The late-1960s found guitarist Scipio Sargeant having left his native Trinidad for New York City.  Living in Brooklyn his lightening quick guitar began attracting attention, including that of  fellow Trinidadian/guitarist Bert Bailey.  Discovering a shared interest in hard rock, the pair decided to form a band, quickly recruiting keyboardist Earl Arthur, brother/drummer Herb Bailey and singer Lou Phillips.  With Scipio switching to bass the quintet began attracting attention on the city's club circuit.  Almost signed by Columbia, the group ended up with a recording contract on the Roulette Records affiliated Calla label.  Recorded at New York's Electric Lady Studios, their 1971 debut "The Next Morning" was produced by Dick Jacobs and clearly drew inspiration from Jimi Hendrix.  Propelled by Arthur's insane keyboards and Bert Bailey's wicked feedback drenched guitar, self-penned material such as "Changes of the Mind", "Life Is Love" and "Back To the Stone Age"  offered up impressive slices of Hendrix-styled heavy rock.  The comparison was further underscored by the fact that on numbers such as the growling title track Lou Phillips' vocals bore a modest resemblance to Hendrix.  Admittedly there wasn't anything 100% original here, but the overall performances were quite attractive, making for a first-rate set that should appeal to all guitar rock lovers.   (Dock it half a star for the butt ugly cover art - courtesy of Rubert Bonardy Jr.)
(~badcatrecords)



Tracks:
01. The Next Morning - 4.75
02. Life - 2.57
03. Changes Of Life - 6.01
04. Life Is Love - 5.34
05. Back To The Stone Age - 5.26
06. Adelane - 2.51
07. A Jam Of Love - 4.24
08. Faces Are Smiling - 6.29


The Next Morning - The Next Morning


Next Morning:
Earl Arthur - keyboards
Bert Bailey - guitar
Herbert Bailey - drums
Lou Phillips - vocals
Scipio Sargeant - bass, guitar 

[Rip and Scans by gigic2255]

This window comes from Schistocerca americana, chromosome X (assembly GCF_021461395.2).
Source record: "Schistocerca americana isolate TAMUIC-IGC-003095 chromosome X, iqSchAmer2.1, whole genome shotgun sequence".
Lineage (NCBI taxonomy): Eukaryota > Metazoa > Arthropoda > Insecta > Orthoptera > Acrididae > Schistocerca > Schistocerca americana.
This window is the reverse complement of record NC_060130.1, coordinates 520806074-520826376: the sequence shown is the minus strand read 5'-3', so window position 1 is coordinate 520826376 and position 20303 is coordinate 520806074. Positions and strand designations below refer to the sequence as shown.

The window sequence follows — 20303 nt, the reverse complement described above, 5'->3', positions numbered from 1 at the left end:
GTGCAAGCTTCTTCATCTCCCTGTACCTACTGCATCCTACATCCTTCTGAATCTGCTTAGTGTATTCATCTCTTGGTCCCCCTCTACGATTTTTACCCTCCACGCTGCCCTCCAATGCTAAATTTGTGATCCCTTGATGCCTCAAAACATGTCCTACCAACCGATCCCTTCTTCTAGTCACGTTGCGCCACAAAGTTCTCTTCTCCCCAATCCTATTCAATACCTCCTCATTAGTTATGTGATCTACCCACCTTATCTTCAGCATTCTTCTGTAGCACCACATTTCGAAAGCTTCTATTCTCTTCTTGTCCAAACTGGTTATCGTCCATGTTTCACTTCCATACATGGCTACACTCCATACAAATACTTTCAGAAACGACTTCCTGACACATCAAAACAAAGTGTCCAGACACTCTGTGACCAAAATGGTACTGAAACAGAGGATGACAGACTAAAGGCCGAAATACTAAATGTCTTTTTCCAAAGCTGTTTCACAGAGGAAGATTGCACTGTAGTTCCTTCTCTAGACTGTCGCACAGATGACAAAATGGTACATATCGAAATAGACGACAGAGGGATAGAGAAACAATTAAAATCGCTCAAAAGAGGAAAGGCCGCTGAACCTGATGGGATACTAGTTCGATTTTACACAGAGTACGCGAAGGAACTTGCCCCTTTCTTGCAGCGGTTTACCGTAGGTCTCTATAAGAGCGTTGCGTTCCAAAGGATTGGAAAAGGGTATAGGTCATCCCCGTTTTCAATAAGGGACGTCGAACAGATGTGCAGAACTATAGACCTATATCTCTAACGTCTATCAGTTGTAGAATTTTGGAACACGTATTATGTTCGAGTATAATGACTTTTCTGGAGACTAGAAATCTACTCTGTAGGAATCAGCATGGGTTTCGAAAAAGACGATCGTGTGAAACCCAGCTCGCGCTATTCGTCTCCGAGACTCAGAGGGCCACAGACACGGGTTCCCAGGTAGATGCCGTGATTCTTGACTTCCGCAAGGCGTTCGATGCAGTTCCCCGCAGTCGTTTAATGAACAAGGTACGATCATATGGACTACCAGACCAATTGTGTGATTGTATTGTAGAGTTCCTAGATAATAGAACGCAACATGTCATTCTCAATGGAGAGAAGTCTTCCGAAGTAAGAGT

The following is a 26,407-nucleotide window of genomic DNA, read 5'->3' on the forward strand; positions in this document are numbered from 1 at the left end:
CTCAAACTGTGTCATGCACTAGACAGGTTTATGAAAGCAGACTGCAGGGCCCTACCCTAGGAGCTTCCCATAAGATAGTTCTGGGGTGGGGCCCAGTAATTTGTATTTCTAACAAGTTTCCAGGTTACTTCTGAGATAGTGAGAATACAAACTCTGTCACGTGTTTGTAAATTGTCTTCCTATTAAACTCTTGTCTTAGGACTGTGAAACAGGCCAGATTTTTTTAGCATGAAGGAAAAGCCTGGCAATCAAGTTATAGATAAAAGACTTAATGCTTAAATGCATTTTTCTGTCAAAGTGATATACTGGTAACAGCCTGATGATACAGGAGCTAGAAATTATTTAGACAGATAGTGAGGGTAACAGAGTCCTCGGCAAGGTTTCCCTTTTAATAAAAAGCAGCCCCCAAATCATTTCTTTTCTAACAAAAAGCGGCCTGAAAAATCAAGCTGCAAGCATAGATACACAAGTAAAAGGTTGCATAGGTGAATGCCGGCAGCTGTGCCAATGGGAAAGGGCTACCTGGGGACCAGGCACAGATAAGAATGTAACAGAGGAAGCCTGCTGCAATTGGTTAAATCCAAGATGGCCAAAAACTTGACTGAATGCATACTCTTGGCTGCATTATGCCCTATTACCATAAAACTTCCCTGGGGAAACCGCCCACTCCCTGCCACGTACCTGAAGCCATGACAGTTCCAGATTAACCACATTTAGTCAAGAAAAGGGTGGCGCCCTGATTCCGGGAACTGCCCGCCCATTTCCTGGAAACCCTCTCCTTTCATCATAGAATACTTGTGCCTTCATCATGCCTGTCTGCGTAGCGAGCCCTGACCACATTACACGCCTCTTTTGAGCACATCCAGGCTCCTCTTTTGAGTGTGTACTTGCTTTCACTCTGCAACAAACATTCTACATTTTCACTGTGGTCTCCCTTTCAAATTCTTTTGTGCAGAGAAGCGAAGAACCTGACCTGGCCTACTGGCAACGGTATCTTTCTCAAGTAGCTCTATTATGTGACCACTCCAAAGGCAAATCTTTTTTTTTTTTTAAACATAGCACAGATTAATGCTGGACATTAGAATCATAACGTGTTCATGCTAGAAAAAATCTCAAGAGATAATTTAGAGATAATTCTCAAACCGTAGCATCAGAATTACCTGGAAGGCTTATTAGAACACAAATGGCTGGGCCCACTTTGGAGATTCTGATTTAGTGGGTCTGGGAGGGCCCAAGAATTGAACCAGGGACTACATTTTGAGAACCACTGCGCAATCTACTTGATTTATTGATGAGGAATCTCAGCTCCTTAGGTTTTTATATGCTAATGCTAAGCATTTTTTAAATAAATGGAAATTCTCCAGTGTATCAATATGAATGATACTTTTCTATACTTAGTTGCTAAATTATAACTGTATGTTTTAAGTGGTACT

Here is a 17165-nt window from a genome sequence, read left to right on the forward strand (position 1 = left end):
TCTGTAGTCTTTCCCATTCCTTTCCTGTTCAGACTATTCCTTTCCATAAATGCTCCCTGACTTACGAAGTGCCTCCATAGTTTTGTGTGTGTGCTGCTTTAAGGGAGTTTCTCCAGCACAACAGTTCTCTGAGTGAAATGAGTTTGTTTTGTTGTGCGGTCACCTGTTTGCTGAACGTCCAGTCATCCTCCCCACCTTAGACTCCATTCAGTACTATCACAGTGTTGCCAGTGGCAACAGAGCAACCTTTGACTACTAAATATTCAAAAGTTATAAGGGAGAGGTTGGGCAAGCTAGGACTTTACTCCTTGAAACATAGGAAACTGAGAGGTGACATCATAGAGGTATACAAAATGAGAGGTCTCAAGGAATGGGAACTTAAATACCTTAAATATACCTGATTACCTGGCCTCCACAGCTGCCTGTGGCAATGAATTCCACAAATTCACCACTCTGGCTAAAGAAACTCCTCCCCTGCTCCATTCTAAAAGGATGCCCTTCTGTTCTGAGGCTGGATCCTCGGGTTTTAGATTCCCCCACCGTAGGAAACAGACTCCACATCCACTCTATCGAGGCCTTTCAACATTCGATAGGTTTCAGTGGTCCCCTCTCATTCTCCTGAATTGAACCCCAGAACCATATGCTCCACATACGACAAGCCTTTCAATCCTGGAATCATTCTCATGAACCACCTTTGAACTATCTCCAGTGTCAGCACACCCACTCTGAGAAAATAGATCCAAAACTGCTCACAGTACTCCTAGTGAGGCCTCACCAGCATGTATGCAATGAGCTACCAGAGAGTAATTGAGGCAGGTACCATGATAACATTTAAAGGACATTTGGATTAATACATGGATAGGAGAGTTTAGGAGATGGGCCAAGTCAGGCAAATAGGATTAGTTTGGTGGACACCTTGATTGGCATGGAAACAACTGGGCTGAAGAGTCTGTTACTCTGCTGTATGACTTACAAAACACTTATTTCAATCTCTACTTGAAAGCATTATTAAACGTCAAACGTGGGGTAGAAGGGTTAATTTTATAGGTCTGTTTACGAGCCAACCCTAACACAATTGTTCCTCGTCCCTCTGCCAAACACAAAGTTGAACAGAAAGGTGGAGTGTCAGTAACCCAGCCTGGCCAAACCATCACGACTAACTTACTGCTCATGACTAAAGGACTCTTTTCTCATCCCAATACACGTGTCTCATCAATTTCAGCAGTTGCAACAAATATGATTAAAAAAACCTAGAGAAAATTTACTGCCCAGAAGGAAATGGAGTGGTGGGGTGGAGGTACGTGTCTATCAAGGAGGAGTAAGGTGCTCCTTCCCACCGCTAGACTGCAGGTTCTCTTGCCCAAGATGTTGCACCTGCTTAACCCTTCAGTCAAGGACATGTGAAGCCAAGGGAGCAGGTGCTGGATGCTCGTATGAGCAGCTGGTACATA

Link:   266 mb/file


Comentários

  1. Hi gigic2255, can you reupload it in other server? because this server says that all slots of my country are buzzy and i will wait 6:30 hours, if you can reupload in other like Netkups, will be better, thanks in advance :)

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  2. extremely intrusive libyan(adf.ly)website with lot of ads and trackers. Not as cool as this music would deserve. Sorry, not for me

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  3. I didn't know this music. Sounds really good! Many, many thanks gigic2255!

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  4. gigic2255, thank you for yet another masterpiece!
    - Jump to sharing Narod - this is the right decision. They take a long time and have no regrets. Very comfortable and decent speed.

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  5. Thanks 2 link me here my friend Adam,
    i'm 2 busy on my own site & blogs , so has not much time 2 make a visite on all the friend-blogs, but atlast here i'm landed...
    Thanks 2 U and gigic2255 perhaps!!!!

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    Respostas
    1. I'm glad I could help my sister
      Val:thanks for visiting Bordel do Rock
      big hugs!


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  6. Please repost, link is dead.

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  7. any chance to re-upload this? link is dead.
    In any case, thank you!!

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    Respostas
    1. Cheers my friend;

      I think "sappyyy" (on what.cd) has this album. Sorry if I'm wrong!

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  8. Hi Nel,

    Thanks for the reply. Did a search there as well, but unfortunately only available in MP3 256 those days.